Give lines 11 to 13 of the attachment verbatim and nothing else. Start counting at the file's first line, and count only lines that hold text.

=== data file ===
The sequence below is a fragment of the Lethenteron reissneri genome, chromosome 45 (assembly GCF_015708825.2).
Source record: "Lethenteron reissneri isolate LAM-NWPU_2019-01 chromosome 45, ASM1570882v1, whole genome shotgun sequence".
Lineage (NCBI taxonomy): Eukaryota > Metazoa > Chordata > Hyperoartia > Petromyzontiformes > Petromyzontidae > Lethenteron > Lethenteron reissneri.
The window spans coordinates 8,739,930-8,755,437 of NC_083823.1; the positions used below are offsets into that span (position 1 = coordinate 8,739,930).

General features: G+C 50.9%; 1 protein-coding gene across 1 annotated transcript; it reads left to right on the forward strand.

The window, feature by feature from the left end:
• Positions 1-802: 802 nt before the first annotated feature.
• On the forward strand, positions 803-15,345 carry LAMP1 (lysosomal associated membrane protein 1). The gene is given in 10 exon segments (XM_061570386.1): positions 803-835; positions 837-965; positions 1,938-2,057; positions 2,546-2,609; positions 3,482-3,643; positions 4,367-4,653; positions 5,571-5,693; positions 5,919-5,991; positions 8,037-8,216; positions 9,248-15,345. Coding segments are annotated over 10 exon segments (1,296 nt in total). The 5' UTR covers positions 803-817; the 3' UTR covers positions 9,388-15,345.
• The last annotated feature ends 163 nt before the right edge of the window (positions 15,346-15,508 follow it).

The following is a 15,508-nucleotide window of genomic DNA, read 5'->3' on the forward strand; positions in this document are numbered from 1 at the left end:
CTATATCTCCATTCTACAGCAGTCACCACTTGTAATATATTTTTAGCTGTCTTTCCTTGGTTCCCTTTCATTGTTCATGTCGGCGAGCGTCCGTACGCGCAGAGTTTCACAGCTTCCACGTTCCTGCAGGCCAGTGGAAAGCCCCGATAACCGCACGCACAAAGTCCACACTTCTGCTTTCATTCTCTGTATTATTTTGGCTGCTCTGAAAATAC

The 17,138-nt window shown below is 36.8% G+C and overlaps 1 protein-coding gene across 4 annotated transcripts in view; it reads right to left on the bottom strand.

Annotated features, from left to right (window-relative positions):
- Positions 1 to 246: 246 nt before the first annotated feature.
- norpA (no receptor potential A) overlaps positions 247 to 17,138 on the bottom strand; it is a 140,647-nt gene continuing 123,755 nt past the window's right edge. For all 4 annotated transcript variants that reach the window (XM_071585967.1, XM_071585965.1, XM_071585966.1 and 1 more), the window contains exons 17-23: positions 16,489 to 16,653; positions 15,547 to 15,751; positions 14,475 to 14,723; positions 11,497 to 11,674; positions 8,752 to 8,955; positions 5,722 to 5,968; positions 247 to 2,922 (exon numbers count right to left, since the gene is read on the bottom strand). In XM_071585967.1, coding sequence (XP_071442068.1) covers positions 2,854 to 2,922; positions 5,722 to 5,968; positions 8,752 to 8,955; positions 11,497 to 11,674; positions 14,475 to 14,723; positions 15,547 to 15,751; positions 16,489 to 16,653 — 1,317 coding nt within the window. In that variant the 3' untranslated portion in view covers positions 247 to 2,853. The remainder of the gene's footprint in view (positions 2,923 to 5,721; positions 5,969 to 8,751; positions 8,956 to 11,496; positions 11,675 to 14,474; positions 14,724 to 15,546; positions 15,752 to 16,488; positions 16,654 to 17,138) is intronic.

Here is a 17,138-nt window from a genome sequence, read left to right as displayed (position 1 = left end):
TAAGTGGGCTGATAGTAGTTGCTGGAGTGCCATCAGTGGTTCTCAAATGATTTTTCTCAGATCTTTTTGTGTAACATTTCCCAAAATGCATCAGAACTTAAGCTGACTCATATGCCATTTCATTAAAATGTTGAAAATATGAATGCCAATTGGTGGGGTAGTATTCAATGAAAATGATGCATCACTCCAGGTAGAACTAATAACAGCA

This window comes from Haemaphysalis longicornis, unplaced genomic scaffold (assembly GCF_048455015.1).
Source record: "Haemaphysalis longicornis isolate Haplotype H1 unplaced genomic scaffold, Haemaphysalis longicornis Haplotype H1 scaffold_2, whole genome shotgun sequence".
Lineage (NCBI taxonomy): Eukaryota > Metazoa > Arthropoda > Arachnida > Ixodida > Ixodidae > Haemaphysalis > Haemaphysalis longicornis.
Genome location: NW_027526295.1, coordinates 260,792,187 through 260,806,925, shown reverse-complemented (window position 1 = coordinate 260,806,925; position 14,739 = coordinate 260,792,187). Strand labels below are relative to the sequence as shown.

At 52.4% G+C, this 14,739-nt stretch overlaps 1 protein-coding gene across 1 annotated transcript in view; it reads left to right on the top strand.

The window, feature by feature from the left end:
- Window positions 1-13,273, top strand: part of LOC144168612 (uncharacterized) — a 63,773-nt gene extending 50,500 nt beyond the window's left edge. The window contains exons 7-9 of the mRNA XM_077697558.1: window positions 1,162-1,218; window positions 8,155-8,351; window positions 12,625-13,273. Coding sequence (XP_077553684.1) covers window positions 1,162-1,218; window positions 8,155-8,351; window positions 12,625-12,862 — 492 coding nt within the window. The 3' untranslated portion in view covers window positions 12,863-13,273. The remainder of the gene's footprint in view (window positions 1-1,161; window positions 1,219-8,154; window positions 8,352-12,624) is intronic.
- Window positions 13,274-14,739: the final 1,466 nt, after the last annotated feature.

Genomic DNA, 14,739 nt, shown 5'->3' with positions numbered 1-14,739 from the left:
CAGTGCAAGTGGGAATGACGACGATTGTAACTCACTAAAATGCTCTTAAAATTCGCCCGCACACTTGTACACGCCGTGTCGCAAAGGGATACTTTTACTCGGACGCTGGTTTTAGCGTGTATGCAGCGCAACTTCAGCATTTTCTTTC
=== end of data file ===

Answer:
CTATATCTCCATTCTACAGCAGTCACCACTTGTAATATATTTTTAGCTGTCTTTCCTTGGTTCCCTTTCATTGTTCATGTCGGCGAGCGTCCGTACGCGCAGAGTTTCACAGCTTCCACGTTCCTGCAGGCCAGTGGAAAGCCCCGATAACCGCACGCACAAAGTCCACACTTCTGCTTTCATTCTCTGTATTATTTTGGCTGCTCTGAAAATAC

The 17,138-nt window shown below is 36.8% G+C and overlaps 1 protein-coding gene across 4 annotated transcripts in view; it reads right to left on the bottom strand.

Annotated features, from left to right (window-relative positions):